Income and Employment Validation – Our Final Fraud Frontier

I wonder why I saved income and employment validation for the final article in my series? It could have to do with the war wounds associated with poor validation processes that I would prefer to not revisit. Or it could come from the frustration that income and employment misrepresentation (aka fraud) are the larg.est source of fraud we face in indirect auto. Let’s re-visit some statistics that I shared in my first article on the Taxonomy of Fraud in Indirect Auto:

  • According to Decision Logic, at least 10 percent of all consumer loan appli.cations (not just auto, or non-prime) are fraud, and income inflation is also at a meaningful level (some observa.tions are in the 25 percent range)
  • Point Predictive estimates fraud in auto to be a $6BN/year problem, and two-thirds of that ($4BN) number relates to misrepresented income and employment


Did the dinosaurs have a process?

Traditionally, loan stipulations (stips) are gathered indirectly via the dealer, and submitted to the lender along with the rest of the physical loan documents in a single mail package. Many lender sales represen.tatives still round up the loan documents and drop them off at the lender’s office. These packages can often be incomplete, or the stipulations provided may not be sufficient or legible enough to satisfy the lender’s requirements. Ultimately, the information provided must be validated, and not simply taken for face value.

So, lenders must take the next step of actually verifying the information pro.vided. I have observed overly manual pro.cesses where internal fraud analysts use magnifying glasses to look for miniscule text or line discrepancies on photocop.ies of photocopied documents only to declare with absolute certainty that some of these documents are clearly fraud while others pass. In this world of mysticism and insanity, my Magic 8 ball and Ouija board should qualify as “artificial intelligence”.

This process ultimately creates unneces.sary conflict between sales and operations, and ultimately proves nothing because there is no data involved.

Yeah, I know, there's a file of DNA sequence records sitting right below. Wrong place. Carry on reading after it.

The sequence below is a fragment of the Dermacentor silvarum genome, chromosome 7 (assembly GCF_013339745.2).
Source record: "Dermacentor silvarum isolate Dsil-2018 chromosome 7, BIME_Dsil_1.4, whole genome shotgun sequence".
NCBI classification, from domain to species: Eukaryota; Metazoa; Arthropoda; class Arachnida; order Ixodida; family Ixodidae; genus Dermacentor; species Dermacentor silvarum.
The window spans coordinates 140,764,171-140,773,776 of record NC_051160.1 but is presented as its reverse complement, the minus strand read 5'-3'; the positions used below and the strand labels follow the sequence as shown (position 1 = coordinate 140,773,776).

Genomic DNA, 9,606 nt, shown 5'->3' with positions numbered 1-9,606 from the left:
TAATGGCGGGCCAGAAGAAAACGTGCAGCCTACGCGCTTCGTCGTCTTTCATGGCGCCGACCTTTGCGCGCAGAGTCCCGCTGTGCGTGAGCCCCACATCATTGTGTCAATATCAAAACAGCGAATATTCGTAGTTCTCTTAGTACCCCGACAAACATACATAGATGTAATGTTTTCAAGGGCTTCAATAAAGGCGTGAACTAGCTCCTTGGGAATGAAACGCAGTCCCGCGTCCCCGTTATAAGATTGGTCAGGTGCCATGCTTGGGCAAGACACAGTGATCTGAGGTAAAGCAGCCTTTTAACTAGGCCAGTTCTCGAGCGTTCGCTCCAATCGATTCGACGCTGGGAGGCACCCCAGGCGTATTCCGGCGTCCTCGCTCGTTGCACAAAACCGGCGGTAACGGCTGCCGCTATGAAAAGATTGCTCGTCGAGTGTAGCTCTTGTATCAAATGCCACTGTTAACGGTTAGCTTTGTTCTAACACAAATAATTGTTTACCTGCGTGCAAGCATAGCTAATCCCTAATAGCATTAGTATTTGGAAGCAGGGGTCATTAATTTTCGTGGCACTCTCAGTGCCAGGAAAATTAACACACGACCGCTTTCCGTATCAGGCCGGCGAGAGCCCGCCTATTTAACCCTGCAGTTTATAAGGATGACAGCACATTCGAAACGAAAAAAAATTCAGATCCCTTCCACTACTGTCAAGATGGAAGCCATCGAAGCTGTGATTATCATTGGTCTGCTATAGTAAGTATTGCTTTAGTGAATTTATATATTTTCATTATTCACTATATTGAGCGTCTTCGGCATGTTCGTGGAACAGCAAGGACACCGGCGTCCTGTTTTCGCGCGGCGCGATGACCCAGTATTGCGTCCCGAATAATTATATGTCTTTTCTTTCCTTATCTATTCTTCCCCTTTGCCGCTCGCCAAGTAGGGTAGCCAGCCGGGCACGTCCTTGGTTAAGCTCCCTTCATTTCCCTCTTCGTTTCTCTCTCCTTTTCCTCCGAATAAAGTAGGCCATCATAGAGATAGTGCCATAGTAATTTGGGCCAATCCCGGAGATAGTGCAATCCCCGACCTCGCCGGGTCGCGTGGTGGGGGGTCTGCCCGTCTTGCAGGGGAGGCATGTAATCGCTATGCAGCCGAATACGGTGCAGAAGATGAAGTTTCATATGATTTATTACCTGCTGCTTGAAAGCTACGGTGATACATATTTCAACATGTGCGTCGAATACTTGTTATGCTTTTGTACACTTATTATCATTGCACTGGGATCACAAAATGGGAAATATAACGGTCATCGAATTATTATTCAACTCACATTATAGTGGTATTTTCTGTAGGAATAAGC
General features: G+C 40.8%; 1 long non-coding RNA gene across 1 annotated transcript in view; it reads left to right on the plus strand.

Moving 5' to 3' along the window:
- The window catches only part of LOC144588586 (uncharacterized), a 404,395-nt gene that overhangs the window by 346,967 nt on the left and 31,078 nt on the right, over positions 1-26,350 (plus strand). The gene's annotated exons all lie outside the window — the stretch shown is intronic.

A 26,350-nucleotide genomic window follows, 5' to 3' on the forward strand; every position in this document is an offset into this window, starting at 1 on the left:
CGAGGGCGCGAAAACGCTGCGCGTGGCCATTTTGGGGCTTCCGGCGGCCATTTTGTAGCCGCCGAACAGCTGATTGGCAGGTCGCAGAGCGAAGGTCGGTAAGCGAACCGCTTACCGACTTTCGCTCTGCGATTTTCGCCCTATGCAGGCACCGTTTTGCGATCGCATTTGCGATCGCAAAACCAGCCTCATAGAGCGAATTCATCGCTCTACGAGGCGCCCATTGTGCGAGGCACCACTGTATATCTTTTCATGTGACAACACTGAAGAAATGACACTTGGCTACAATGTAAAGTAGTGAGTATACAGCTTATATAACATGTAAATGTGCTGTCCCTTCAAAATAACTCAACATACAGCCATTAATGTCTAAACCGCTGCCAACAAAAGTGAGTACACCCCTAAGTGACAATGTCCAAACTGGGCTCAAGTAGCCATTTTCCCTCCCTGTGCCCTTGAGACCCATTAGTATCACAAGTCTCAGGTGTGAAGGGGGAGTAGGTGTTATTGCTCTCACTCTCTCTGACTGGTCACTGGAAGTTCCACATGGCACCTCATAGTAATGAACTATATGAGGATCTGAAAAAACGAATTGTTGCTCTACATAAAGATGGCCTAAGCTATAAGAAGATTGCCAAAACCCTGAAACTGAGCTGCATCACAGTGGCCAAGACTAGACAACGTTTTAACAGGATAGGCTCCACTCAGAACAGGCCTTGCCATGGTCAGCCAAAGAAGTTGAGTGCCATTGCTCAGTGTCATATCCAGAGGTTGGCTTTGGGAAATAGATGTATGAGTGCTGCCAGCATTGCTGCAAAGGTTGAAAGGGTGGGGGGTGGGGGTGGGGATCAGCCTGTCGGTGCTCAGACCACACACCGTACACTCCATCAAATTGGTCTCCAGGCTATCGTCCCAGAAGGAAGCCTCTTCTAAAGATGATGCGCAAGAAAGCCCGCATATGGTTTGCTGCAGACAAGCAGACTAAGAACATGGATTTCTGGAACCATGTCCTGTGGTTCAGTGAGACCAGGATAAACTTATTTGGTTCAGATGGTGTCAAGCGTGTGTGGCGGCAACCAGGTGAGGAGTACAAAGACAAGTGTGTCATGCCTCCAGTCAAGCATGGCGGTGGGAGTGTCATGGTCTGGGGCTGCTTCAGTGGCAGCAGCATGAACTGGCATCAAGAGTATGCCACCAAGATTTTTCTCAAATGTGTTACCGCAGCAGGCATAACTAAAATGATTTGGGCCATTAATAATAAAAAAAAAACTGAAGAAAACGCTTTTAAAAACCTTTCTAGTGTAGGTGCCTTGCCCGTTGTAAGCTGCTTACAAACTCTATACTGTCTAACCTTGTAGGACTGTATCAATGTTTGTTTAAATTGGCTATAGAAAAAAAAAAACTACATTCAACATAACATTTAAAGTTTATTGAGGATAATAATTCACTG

When we engage the data available and try to impose it on the process, we quickly see that there are still many gaps and roadblocks. What if you have a thin file or zero score and the FICO is not par.ticularly insightful? What if the customer’s workplace won’t assist with a workp

A review of the data and solutions in the marketplace revealed to me that there are absolutely solutions available that lenders (and dealers) can deploy to help “stop the madness”. The good news is that there are many automated tools that can help add data to the verifications process that also increase speed and perhaps even book-to.look ratios for both lenders and dealers. Let’s take a look at what is available today and explore what the near-term future holds.

Income models

Credit bureaus and quantitative/data science organizations have built up income models that essentially validate income based on a variety of data sources. Much like a credit scoring model sorts applica.tions and rank-orders them, applications can be sorted in much the same fashion. For stated incomes and employment that makes sense for other factors such as utility and rent data and are within a comfortable level of tolerance (say +/- 15 percent), you can pursue one path of verification that requires less scrutiny. For incomes that are outside of the tolerance levels, you can require more verification steps.

Employment verifications

Employment can be verified in an auto.mated fashion using a third-party service to absolutely validate the employment. According to this source, 85 percent of for.tune 500 companies participate, resulting in hit rates generally in the 19-36 percent range. The good news with a model like this is that you only pay for the positive hits, and once you get a hit, you have the employment verified.

For applicants that are not captured by this data provider, lenders are relegated to manually verifying employment (call, e-mail, fax). This process has issues since it is difficult to legitimize that you are really speaking to someone’s manager and that they are being truthful. The weight that I would place on this type of validations would be very small relative to the other options.